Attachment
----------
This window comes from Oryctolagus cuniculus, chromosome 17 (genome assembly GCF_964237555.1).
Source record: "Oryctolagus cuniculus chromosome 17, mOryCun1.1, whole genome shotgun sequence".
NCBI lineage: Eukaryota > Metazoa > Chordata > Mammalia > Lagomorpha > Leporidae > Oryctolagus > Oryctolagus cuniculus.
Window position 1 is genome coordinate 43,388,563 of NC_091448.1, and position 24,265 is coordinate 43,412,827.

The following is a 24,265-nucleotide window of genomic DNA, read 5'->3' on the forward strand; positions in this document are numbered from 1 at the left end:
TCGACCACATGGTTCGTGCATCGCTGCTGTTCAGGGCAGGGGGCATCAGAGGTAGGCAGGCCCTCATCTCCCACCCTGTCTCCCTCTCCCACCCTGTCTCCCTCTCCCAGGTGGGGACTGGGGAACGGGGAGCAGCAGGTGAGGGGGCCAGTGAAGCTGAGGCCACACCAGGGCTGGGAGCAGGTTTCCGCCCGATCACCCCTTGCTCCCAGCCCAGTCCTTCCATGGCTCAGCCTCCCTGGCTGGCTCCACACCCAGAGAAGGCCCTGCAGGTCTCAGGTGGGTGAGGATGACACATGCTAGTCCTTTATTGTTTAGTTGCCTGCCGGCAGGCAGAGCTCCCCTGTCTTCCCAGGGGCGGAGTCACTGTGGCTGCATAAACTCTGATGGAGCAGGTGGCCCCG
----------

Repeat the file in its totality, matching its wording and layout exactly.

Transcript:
This window comes from Oryctolagus cuniculus, chromosome 17 (genome assembly GCF_964237555.1).
Source record: "Oryctolagus cuniculus chromosome 17, mOryCun1.1, whole genome shotgun sequence".
NCBI lineage: Eukaryota > Metazoa > Chordata > Mammalia > Lagomorpha > Leporidae > Oryctolagus > Oryctolagus cuniculus.
Window position 1 is genome coordinate 43,388,563 of NC_091448.1, and position 24,265 is coordinate 43,412,827.

The following is a 24,265-nucleotide window of genomic DNA, read 5'->3' on the forward strand; positions in this document are numbered from 1 at the left end:
TCGACCACATGGTTCGTGCATCGCTGCTGTTCAGGGCAGGGGGCATCAGAGGTAGGCAGGCCCTCATCTCCCACCCTGTCTCCCTCTCCCACCCTGTCTCCCTCTCCCAGGTGGGGACTGGGGAACGGGGAGCAGCAGGTGAGGGGGCCAGTGAAGCTGAGGCCACACCAGGGCTGGGAGCAGGTTTCCGCCCGATCACCCCTTGCTCCCAGCCCAGTCCTTCCATGGCTCAGCCTCCCTGGCTGGCTCCACACCCAGAGAAGGCCCTGCAGGTCTCAGGTGGGTGAGGATGACACATGCTAGTCCTTTATTGTTTAGTTGCCTGCCGGCAGGCAGAGCTCCCCTGTCTTCCCAGGGGCGGAGTCACTGTGGCTGCATAAACTCTGATGGAGCAGGTGGCCCCG